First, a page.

Full Senate Debate Can Begin, Members Can Offer Amendments
Senator Bob Corker (R-TN) (pictured, right) has lifted his hold on the FAA reauthorization bill, which has been bottled up in the Senate because of language in the House version of the bill that Corker and Senator Lamar Alexander (R-TN) say would be harmful to Memphis-Based FedEx.
The Memphis Commercial Appeal reports that the move was confirmed by Corker’s press secretary, Laura Herzog. Corker’s staff had met throughout the day with families of those who died when Colgan Air Flight 3407 went down in Buffalo in February of 2008.
Corker and Alexander had objected to the bill because, in the version passed by the House, it restricts coverage under the Federal Railway Act only to employees requiring FAA certification. Currently, FedEx employees are covered by the Railway act, and the reauthorization as it passed the House last year would end that coverage. UPS, which is represented by the Teamsters, favors the House version of the bill. The Buffalo News reports that, while the Senate version does not include that specific provision, Corker was concerned that it could be added by amendment, or in a conference committee. Senator Alexander had vowed to use “any legislative means available”, including a filibuster, to be sure the bill did not pass with changes to the Railway Act. If the house version is passed, local FedEx drivers would be eligible to organize with the Teamsters union, where under the Railway Act, they may only organize as a national group.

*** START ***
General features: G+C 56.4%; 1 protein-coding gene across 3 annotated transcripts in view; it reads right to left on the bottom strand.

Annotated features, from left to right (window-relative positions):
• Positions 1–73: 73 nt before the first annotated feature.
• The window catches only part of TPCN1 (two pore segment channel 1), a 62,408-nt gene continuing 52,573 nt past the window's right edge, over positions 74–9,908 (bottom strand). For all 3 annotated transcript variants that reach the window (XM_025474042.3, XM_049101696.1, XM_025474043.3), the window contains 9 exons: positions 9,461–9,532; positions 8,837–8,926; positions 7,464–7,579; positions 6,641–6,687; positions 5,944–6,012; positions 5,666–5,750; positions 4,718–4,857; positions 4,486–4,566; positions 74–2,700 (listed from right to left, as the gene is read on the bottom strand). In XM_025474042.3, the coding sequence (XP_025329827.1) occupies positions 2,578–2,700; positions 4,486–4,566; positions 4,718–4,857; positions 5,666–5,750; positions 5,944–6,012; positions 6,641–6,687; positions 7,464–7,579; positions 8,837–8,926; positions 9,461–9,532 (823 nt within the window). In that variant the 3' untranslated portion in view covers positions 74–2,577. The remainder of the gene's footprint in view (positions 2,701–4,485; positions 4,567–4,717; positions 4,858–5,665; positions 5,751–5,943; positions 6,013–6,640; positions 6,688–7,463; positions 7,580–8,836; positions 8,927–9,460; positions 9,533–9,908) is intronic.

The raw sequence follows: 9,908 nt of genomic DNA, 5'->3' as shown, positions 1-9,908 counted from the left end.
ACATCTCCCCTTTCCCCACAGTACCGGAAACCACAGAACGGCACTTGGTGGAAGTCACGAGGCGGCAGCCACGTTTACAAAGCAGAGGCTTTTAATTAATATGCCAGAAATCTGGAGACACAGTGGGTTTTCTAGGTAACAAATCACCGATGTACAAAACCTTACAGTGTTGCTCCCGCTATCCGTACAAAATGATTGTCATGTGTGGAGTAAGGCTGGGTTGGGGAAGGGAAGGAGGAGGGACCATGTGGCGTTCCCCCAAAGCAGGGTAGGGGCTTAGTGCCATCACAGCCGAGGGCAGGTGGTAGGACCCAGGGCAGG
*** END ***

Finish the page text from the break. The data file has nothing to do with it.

But the bill also includes several provisions dealing with pilot fatigue and other safety issues that are part of the FAA’s “Call to Action”, created in part to address concerns raised by the Colgan Air crash. New York Democrat Charles Schumer has proposed language that would increase the minimum time required to serve as a co-pilot for an airline to 1,500 hour from the current 250.
The FAA reauthorization bill was first stalled in the Senate Finance Committee, which insisted its priority was the health care legislation. When it was finally reported out, Corker placed his hold on the bill because of his concerns about the Railway Act provisions. The bill is now cleared for consideration by the full Senate
Source: AERO NEWS